Theorem4.3.5Splitting Property of Definite Integrals

Suppose that \(f\) is integrable on an interval that contains \(a\), \(b\) and \(c\). Then \begin{equation*} \int_{a}^{b} f(x) dx + \int_{b}^{c} f(x) dx = \int_{a}^{c} f(x) dx. \end{equation*}

Similarly, if \(x\) does not change, then the dependent quantity \(Q\) should also not change, regardless of the function defining the rate of change. This is the motivation for the next theorem.

Theorem4.3.6Integral on an Empty Interval

For any function \(f\), \begin{equation*} \int_{a}^{a} f(x) \, dx = 0. \end{equation*}

Combining these theorems, we obtain a reversal property of definite integrals. If we switch the order of the limits of integration, then the value of the definite integral must change sign.

Theorem4.3.7Integral in Reverse

For any function \(f\), \begin{equation*} \int_{b}^{a} f(x) \, dx = - \int_{a}^{b} f(x) \, dx. \end{equation*}

Because an integral starting and ending at \(a\) must equal zero, if we go from \(a\) to \(b\) and then back, there must be no overall change: \begin{equation*} \int_{a}^{b} f(x) \, dx + \int_{b}^{a} f(x) \, dx = \int_{a}^{a} f(x) \, dx = 0. \end{equation*}

It is important to remember that the interpretation of a definite integral as signed area only applied when the limits of integration go from left to right. When the limits of integration go from right to left, we compute the signed area but need to reverse the sign because of the direction of integration.

Example4.3.8

Suppose that we know \(\displaystyle \int_{0}^{4} f(x)\,dx = 6\) and \(\displaystyle \int_{3}^{4} f(x) \, dx = 10\). Find \(\displaystyle \int_{0}^{3} f(x) \, dx\).

We use the splitting property of definite integrals. The interval \([0,4]\) can be partitioned into \([0,3]\) and \([3,4]\) so that \begin{equation*} \int_{0}^{4} f(x)\, dx = \int_0^3 f(x)\,dx + \int_3^4 f(x)\,dx. \end{equation*} We know two of the integrals and can solve for the third: \begin{equation*} 6 = \int_0^3 f(x)\,dx + 10 \qquad \Leftrightarrow \qquad \int_0^3 f(x)\,dx = -4. \end{equation*}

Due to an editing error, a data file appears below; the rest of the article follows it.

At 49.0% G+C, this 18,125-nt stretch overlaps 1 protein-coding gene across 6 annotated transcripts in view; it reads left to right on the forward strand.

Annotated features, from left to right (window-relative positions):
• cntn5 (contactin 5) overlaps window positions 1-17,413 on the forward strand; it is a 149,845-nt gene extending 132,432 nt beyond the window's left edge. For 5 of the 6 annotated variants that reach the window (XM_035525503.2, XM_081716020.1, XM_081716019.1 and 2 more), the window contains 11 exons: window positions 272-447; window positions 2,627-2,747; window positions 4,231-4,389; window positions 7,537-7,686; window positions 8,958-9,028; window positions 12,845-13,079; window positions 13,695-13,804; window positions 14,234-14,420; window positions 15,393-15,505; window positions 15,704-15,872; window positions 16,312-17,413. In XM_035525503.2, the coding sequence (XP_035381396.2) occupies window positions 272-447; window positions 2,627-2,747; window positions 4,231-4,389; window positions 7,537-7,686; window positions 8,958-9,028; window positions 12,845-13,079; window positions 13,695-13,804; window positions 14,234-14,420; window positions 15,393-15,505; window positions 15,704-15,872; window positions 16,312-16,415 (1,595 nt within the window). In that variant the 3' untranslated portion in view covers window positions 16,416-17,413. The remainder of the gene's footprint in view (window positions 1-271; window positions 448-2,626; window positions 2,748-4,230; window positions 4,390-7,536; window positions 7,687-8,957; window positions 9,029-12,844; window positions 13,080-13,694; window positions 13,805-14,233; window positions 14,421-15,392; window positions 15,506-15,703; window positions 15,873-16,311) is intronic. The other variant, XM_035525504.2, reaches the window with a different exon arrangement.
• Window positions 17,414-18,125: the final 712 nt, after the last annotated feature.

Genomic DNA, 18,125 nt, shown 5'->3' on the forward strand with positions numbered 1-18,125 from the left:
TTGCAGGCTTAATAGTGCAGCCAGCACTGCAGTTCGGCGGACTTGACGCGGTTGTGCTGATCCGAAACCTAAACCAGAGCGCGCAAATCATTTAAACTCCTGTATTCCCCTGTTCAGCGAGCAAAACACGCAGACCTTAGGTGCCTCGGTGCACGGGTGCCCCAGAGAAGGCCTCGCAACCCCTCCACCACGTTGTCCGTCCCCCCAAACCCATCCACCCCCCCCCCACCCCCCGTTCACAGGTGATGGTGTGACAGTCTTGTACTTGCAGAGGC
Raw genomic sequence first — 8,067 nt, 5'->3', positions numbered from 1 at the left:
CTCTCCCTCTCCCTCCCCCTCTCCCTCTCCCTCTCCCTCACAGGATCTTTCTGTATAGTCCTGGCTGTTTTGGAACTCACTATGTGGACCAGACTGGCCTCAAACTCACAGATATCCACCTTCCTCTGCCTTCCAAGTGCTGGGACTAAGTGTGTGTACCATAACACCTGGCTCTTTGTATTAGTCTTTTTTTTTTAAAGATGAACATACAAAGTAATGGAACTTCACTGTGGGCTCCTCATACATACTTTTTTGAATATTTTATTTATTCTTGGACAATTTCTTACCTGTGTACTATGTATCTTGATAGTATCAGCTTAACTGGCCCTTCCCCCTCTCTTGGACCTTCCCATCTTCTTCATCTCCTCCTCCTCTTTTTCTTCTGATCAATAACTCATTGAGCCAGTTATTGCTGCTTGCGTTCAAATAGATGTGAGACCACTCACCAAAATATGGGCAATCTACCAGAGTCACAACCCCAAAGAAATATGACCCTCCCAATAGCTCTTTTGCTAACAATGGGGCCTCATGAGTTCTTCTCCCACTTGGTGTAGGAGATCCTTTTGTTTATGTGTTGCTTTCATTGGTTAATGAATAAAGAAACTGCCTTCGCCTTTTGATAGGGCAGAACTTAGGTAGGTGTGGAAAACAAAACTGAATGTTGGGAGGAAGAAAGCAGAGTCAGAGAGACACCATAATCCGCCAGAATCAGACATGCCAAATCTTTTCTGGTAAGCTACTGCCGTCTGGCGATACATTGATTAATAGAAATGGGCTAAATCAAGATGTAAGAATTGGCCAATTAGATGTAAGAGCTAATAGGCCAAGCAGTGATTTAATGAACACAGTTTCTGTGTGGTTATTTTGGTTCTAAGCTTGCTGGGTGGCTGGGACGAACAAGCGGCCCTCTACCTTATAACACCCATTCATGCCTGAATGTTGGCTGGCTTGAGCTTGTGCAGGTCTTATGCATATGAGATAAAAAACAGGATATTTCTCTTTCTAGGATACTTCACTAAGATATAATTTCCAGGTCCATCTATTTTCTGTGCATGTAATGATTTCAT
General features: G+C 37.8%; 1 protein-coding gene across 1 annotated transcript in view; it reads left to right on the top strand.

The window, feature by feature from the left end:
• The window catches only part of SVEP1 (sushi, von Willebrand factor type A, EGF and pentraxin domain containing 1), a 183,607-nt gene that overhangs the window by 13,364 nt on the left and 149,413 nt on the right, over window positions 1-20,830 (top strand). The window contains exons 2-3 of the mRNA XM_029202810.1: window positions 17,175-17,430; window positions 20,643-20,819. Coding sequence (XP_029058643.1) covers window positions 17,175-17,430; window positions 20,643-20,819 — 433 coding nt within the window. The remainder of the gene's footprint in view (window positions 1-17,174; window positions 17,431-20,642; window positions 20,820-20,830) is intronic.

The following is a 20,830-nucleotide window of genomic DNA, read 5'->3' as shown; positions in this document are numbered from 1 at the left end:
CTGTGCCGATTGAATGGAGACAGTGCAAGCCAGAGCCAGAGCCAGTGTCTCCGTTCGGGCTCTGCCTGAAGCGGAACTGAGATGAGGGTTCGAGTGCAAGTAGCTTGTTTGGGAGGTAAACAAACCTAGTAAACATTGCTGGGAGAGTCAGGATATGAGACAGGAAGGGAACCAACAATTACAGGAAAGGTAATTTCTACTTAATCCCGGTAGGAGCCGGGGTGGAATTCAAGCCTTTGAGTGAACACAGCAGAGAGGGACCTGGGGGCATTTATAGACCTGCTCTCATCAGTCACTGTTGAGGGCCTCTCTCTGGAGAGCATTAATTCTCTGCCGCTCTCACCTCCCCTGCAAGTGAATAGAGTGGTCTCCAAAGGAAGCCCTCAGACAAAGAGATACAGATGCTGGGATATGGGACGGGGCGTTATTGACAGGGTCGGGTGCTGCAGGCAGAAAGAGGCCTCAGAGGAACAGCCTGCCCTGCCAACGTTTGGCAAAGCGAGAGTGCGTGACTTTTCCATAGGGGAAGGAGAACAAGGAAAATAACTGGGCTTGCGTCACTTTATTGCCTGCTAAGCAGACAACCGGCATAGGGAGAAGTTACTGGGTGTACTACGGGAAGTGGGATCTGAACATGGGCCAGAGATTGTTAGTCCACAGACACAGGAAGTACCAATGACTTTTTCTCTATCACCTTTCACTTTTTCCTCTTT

An alternate approach for finding the integral is to start with the integral that is wanted, using the interval \([0,3]\), so that we start at \(0\) and end at \(3\). We will use the splitting property using out-of-order points and go from \(0\) to \(4\) and then to \(3\): \begin{equation*} \int_{0}^{3} f(x)\, dx = \int_0^4 f(x)\,dx + \int_4^3 f(x)\,dx. \end{equation*} The second integral is in the reverse order, so if we switch the order to go left-to-right, then the integral is subtracted instead of added: \begin{equation*} \int_{0}^{3} f(x)\, dx = \int_0^4 f(x)\,dx - \int_3^4 f(x)\,dx = 6 - 10 = -4. \end{equation*}

Example4.3.9

Suppose that the graph below shows \(y=f(x)\). Use the graph to find \(\displaystyle \int_{0}^{-3} f(x) \, dx\).

Because the graph consists of straight lines, we can use geometry to calculate areas and use signed area to determine values of definite integrals. Shading the region between the graph \(y=f(x)\) and the axis \(y=0\) and between \(x=-3\) and \(x=0\), we get the figure shown below.

The region between \(x=-3\) and \(x=-1\) is a trapezoid that has area \(\frac{1}{2}(1+2)(3) = \frac{9}{2}\). The region between \(x=-1\) and \(x=0\) is a triangle with area \(\frac{1}{2}(1)(3) = \frac{3}{2}\). Signed area corresponds to an integral from left-to-right so that \begin{equation*} \int_{-3}^{0} f(x)\,dx = -\frac{9}{2} + \frac{3}{2} = -\frac{6}{2} = -3. \end{equation*} The integral of interest is the opposite order, and so has the opposite sign: \begin{equation*} \int_{0}^{-3} f(x)\, dx = -\int_{-3}^0 f(x)\,dx = -(-3) = 3. \end{equation*}

Because a definite integral is defined in terms of summation and summation has linearity properties, the definite integral inherits a constant multiple rule and a sum rule.

Theorem4.3.10Constant Multiple Rule of Definite Integrals

Suppose \(f\) is integrable on \([a,b]\) and \(\alpha\) is a constant. Then \begin{equation*} \int_{a}^{b} [\alpha f(x)] dx = \alpha \int_{a}^{b} f(x)\,dx. \end{equation*}

Theorem4.3.11Sum Rule of Definite Integrals

Suppose \(f\) and \(g\) are both integrable on \([a,b]\). Then \begin{equation*} \int_{a}^{b} [ f(x) + g(x)] dx = \int_{a}^{b} f(x)\,dx + \int_{a}^{b} g(x) \, dx. \end{equation*}

We often want to apply these two properties immediately after one another. The combination of the constant multiple rule and sum rule is called linearity.

Theorem4.3.12Linearity of Definite Integrals

Suppose \(f\) and \(g\) are both integrable on \([a,b]\) and \(\alpha\) and \(\beta\) are constants. Then \begin{equation*} \int_{a}^{b} [\alpha f(x) + \beta g(x)] dx = \alpha \int_{a}^{b} f(x)\,dx + \beta \int_{a}^{b} g(x) \, dx. \end{equation*}